Editorials

Lymphogranuloma venereum

BMJ 2006; 332 doi: https://doi.org/10.1136/bmj.332.7533.66 (Published 12 January 2006) Cite this as: BMJ 2006;332:66
  1. Lisa Collins, specialist registrar genitourinary medicine (lisa.collins@gstt.nhs.uk),
  2. John A White, consultant genitourinary medicine,
  3. Caroline Bradbeer, consultant genitourinary medicine
  1. Department of Genitourinary Medicine, St Thomas' Hospital, London SE1 7EH

    This ulcerative proctitis is increasing among men who have sex with men

    In January 2004 Dutch authors reported an outbreak of lymphogranuloma venereum in men who have sex with men in the Netherlands, launching a European alert.w1 The UK Health Protection Agency began an initiative to raise awareness of lymphogranuloma venereum and improve its diagnosis and surveillance.w2 Since then hundreds of cases have been identified in the United Kingdom, Europe, and the United States.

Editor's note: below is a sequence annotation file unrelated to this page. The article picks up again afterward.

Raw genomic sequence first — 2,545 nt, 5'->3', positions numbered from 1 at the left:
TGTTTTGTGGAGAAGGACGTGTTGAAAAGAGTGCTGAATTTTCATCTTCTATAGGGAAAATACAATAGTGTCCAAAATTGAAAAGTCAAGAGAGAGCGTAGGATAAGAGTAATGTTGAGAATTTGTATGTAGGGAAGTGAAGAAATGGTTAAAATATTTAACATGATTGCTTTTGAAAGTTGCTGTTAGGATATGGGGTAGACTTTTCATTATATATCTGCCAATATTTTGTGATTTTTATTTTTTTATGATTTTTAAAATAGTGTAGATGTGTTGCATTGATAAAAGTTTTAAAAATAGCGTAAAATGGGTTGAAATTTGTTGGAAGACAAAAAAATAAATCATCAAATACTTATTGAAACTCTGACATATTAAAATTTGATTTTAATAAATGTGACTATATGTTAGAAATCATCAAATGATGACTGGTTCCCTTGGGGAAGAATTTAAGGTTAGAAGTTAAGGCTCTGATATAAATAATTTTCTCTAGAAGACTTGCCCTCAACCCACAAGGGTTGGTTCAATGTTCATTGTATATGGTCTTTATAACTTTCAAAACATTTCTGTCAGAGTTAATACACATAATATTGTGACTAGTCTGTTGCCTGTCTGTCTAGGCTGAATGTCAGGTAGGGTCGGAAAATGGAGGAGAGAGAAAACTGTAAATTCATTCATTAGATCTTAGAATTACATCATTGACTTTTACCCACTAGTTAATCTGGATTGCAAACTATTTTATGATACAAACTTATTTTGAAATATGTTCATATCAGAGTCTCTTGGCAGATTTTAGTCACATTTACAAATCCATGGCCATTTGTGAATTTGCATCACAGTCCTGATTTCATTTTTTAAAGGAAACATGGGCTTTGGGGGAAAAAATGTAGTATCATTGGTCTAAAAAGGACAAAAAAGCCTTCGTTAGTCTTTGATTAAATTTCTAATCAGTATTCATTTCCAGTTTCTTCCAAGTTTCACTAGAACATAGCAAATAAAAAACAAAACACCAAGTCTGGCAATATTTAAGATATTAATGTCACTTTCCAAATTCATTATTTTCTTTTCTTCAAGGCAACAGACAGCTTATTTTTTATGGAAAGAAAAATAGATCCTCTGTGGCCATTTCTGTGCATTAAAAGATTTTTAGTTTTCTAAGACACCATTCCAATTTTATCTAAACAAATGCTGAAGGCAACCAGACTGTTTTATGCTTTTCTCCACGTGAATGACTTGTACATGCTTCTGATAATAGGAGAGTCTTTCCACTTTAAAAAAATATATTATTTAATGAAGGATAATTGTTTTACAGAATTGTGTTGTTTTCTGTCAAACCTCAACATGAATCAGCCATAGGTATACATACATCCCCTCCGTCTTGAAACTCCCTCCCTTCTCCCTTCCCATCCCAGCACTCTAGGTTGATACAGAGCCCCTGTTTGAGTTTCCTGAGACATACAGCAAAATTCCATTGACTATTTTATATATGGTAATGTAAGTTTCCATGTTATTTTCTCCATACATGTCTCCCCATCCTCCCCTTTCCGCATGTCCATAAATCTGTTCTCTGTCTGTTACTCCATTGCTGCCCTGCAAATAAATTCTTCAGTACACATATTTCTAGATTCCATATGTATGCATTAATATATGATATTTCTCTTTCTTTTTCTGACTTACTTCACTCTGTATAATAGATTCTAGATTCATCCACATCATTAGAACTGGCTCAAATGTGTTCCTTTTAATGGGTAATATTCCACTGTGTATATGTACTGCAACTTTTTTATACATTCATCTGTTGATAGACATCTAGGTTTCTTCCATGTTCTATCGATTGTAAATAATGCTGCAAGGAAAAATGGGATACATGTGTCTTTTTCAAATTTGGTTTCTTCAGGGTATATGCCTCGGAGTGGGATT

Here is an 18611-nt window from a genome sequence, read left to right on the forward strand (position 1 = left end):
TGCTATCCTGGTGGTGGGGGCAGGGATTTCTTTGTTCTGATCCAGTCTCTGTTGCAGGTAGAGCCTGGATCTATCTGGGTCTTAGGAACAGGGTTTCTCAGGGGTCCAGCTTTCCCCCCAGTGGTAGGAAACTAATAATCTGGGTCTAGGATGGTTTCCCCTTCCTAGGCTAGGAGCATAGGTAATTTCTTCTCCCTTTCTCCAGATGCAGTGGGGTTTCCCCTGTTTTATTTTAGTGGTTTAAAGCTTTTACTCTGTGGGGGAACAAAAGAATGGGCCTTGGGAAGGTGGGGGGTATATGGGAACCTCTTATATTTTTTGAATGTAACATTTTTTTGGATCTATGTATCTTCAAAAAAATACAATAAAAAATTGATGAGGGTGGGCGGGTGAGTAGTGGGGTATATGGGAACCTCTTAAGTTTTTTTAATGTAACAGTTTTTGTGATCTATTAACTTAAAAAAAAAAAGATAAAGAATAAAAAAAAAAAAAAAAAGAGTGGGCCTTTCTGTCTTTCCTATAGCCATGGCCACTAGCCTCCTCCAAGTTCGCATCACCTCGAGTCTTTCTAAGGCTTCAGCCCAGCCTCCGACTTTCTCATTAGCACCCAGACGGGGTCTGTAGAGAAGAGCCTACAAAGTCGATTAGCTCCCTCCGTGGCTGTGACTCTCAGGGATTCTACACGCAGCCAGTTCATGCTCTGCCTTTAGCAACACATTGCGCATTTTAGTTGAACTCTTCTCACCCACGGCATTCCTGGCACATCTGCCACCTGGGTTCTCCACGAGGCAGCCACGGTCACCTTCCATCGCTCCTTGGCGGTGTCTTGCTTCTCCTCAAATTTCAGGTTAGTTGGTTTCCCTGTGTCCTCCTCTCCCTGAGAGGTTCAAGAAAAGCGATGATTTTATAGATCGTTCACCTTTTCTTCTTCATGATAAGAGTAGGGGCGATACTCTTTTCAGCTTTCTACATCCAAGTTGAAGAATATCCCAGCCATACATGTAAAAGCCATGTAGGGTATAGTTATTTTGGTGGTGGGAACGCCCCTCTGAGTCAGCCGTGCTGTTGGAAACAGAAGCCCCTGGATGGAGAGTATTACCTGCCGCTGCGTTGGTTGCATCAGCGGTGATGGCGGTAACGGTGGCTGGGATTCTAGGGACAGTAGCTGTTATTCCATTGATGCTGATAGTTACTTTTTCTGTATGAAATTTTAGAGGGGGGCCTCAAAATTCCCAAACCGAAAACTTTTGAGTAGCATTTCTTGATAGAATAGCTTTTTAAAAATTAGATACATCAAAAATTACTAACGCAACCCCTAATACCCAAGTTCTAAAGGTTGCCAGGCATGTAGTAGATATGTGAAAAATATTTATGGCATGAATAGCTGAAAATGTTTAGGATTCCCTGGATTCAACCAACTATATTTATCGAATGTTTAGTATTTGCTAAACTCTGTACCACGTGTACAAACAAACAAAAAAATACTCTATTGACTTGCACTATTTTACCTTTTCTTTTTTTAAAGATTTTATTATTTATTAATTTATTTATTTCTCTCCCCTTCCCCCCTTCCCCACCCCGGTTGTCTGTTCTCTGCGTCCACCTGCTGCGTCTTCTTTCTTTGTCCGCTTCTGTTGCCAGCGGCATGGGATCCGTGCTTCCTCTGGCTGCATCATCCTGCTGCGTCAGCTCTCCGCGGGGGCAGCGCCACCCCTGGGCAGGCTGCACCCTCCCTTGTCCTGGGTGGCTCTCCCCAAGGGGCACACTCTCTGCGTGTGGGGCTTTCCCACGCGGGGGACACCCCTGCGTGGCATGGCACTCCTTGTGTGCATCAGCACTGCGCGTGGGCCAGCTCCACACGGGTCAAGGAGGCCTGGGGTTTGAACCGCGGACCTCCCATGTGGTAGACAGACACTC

Lymphogranuloma venereum is a systemic sexually transmitted infection caused by Chlamydia trachomatis serovars L1-L3. Unlike the oculogenital strains (serovars A-K) of C trachomatis which cause mucosal disease, these organisms invade and destroy lymphatic tissue. Lymphogranuloma venereum has been considered a tropical sexually transmitted infection, endemic in parts of Africa, Asia, and the Caribbean but rare in the developed world. Men who have sex with men predominantly present with an anorectal syndrome of proctitis or proctocolitis rather than genital ulceration with inguinal “buboes” (inflammatory lymph node swellings …

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